Bongjin Kim - Memory-centric computing circuits & architectures for machine learning and optimization problems
Phillips Hall 233
Recently, brain-inspired neural network accelerators and neuromorphic computing hardware have gained wide attention and outperformed traditional computing hardware such as CPUs and GPUs with high energy efficiency. However, existing brain-inspired computing hardware based on analog or digital implementations have been suffered from several challenges. Analog implementations suffer from non-idealities such as process variation and vulnerability to various environmental noise sources. Significant hardware overhead also limits them due to essential analog-to-digital or digital-to-analog conversions. On the other hand, digital implementations are free from such non-idealities and hardware overhead. However, they are typically less energy and area efficient than their analog counterparts. Besides, both analog and digital brain-inspired computing hardware developed so far have limitations in their reconfigurability and scalability. This talk introduces novel analog and digital memory-centric computing macros with their circuits and architectures using embedded memories, which could potentially address many of the challenges mentioned above. Besides, the talk will also introduce memory-centric alternative computing solutions for prime factorization and combinatorial optimization problems.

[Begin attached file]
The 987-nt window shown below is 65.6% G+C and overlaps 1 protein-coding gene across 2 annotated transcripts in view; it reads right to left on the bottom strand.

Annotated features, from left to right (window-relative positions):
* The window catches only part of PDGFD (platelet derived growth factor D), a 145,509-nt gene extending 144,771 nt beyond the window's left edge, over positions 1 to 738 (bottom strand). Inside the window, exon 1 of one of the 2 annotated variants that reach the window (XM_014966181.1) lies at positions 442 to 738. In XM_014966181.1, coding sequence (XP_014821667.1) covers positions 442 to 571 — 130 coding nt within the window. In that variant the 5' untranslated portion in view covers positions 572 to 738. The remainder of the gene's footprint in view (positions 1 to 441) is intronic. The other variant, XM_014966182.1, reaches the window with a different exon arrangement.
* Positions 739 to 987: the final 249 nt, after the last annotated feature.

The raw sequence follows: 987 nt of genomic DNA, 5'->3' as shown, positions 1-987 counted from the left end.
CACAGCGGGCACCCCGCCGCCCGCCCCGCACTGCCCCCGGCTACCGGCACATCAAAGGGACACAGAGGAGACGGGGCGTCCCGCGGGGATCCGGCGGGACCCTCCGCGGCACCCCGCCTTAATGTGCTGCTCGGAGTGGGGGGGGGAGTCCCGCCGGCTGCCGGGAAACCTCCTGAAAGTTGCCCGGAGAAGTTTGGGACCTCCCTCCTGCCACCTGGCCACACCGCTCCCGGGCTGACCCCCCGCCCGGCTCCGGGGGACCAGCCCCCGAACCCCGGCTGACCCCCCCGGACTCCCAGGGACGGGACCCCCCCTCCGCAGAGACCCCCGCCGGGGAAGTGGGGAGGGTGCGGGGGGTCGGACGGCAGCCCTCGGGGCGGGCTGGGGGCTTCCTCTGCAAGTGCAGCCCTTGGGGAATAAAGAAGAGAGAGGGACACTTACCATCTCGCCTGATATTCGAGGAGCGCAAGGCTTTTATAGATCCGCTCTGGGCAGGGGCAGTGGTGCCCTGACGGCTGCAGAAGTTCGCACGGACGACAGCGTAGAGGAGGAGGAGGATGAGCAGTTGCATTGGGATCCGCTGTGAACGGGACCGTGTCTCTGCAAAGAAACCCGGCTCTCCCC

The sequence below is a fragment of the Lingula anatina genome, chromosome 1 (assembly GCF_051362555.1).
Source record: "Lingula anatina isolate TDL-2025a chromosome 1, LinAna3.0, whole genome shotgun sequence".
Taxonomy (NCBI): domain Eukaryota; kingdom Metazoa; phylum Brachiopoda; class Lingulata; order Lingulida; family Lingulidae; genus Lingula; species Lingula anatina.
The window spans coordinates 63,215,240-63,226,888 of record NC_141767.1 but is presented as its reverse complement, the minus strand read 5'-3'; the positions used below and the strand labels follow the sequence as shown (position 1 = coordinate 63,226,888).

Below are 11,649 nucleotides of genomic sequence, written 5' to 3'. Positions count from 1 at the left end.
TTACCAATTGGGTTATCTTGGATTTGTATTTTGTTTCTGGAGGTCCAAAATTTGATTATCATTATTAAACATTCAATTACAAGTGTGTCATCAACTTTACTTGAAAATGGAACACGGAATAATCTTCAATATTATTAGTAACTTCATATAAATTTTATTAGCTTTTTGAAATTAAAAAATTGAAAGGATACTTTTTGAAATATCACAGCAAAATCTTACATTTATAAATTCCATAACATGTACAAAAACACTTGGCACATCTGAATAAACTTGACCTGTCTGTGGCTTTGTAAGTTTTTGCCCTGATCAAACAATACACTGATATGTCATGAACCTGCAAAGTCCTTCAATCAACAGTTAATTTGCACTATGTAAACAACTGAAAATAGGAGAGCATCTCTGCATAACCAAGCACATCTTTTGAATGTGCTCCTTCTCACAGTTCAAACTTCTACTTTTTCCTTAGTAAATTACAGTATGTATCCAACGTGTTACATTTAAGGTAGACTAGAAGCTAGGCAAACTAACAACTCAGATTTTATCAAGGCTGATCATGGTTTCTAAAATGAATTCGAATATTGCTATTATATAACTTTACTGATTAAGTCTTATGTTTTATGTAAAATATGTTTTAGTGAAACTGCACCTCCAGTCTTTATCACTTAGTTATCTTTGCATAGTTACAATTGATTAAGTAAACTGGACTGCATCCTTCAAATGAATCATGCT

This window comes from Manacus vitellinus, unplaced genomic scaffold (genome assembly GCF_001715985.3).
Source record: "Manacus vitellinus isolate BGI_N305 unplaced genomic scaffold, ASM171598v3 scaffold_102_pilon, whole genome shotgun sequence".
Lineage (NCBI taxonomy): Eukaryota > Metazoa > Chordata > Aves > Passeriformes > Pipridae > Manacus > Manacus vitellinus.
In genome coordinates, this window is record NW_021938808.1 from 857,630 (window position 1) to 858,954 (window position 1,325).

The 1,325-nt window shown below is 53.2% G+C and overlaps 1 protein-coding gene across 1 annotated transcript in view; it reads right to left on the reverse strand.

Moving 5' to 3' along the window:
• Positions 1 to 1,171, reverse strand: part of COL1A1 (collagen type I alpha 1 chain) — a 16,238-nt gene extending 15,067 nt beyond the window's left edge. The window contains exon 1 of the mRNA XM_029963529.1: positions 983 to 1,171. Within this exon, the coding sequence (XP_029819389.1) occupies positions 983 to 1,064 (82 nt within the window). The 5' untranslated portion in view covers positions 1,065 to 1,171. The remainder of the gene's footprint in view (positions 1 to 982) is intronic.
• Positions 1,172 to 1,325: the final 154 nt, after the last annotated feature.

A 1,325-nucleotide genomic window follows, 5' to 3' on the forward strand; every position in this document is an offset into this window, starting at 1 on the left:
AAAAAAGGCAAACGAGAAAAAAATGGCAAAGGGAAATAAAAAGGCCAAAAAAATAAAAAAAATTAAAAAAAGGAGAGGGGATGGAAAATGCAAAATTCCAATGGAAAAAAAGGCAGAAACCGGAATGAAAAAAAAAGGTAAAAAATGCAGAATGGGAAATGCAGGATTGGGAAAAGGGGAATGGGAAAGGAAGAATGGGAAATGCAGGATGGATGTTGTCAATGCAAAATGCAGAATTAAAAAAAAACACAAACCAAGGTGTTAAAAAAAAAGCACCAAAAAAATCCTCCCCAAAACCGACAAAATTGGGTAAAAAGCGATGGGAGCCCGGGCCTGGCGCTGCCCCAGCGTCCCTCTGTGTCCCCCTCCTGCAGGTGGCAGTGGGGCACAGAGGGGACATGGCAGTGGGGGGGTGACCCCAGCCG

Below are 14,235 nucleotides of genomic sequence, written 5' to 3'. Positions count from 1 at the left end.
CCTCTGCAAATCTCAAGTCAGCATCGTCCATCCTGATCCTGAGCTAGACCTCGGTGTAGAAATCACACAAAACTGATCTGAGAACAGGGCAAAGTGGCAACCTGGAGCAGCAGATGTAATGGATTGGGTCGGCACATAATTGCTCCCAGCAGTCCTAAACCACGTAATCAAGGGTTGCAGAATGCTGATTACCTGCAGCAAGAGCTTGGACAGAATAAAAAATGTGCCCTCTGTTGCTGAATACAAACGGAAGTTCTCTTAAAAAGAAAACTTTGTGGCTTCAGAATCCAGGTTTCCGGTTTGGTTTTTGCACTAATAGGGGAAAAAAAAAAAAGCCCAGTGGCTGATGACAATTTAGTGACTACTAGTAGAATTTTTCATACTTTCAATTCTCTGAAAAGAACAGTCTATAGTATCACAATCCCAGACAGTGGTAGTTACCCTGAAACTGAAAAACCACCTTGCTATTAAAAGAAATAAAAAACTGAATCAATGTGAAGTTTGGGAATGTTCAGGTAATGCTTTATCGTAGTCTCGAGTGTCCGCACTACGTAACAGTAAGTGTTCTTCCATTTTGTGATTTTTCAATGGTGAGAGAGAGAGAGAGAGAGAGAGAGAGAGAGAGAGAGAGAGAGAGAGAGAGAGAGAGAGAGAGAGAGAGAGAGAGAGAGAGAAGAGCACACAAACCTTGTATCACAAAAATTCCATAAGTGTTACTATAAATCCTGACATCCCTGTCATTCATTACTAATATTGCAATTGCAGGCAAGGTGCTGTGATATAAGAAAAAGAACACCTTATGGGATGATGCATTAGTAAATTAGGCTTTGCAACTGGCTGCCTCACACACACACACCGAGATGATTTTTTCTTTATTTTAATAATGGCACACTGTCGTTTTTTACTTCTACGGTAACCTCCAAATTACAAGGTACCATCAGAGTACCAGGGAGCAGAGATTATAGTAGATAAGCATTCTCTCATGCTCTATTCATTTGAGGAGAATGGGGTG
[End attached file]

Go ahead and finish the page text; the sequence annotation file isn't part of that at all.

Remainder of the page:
Bongjin Kim received the BS and MS degrees from POSTECH, Pohang, Korea, and the PhD degree from the University of Minnesota, USA in 2014. After PhD, He spent two years at Rambus, where he was a senior staff member and worked on research of high-speed serial link circuits and micro-architectures. After working as postdoctoral research fellow at Stanford University for a year, he joined Nanyang Technological University as an Assistant Professor in Sep. 2017. From 2006 to 2010, he was with Samsung Electronics, Korea, where he performed circuit research for high-speed serial links. He was also a research intern at Texas Instruments, IBM Research, and Rambus during his PhD. Dr. Kim is the recipient of a prestigious doctoral dissertation fellowship award for his PhD study and several conference awards including an ISLPED low power design contest award. His research works appeared in 20+ top VLSI and circuit conferences and journals including ISSCC, VLSI, CICC, ESSCIRC, ASSCC, and JSSC as first and corresponding authors. His current research interests include memory-centric computing circuits and architecture, machine learning hardware accelerators, and alternative computing.